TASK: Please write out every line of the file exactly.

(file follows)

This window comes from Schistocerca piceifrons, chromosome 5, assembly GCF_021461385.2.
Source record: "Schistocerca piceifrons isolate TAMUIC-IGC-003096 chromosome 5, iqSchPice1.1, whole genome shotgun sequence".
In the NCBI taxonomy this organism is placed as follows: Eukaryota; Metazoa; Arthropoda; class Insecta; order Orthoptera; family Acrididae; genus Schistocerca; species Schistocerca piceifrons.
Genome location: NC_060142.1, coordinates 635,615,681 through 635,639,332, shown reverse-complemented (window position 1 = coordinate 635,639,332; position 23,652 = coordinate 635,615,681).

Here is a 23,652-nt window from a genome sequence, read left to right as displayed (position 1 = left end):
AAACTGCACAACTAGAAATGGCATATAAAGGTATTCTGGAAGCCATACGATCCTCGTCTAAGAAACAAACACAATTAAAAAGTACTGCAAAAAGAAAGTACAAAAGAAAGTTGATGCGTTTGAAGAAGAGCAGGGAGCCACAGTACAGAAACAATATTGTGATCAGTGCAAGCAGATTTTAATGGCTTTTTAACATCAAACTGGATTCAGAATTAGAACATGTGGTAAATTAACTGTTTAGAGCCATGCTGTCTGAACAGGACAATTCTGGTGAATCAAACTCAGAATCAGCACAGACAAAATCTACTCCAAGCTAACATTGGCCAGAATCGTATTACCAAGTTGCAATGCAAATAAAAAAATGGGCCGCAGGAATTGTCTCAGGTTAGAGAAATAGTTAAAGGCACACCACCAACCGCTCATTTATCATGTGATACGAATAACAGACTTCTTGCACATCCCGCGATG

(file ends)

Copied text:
This window comes from Schistocerca piceifrons, chromosome 5, assembly GCF_021461385.2.
Source record: "Schistocerca piceifrons isolate TAMUIC-IGC-003096 chromosome 5, iqSchPice1.1, whole genome shotgun sequence".
In the NCBI taxonomy this organism is placed as follows: Eukaryota; Metazoa; Arthropoda; class Insecta; order Orthoptera; family Acrididae; genus Schistocerca; species Schistocerca piceifrons.
Genome location: NC_060142.1, coordinates 635,615,681 through 635,639,332, shown reverse-complemented (window position 1 = coordinate 635,639,332; position 23,652 = coordinate 635,615,681).

Here is a 23,652-nt window from a genome sequence, read left to right as displayed (position 1 = left end):
AAACTGCACAACTAGAAATGGCATATAAAGGTATTCTGGAAGCCATACGATCCTCGTCTAAGAAACAAACACAATTAAAAAGTACTGCAAAAAGAAAGTACAAAAGAAAGTTGATGCGTTTGAAGAAGAGCAGGGAGCCACAGTACAGAAACAATATTGTGATCAGTGCAAGCAGATTTTAATGGCTTTTTAACATCAAACTGGATTCAGAATTAGAACATGTGGTAAATTAACTGTTTAGAGCCATGCTGTCTGAACAGGACAATTCTGGTGAATCAAACTCAGAATCAGCACAGACAAAATCTACTCCAAGCTAACATTGGCCAGAATCGTATTACCAAGTTGCAATGCAAATAAAAAAATGGGCCGCAGGAATTGTCTCAGGTTAGAGAAATAGTTAAAGGCACACCACCAACCGCTCATTTATCATGTGATACGAATAACAGACTTCTTGCACATCCCGCGATG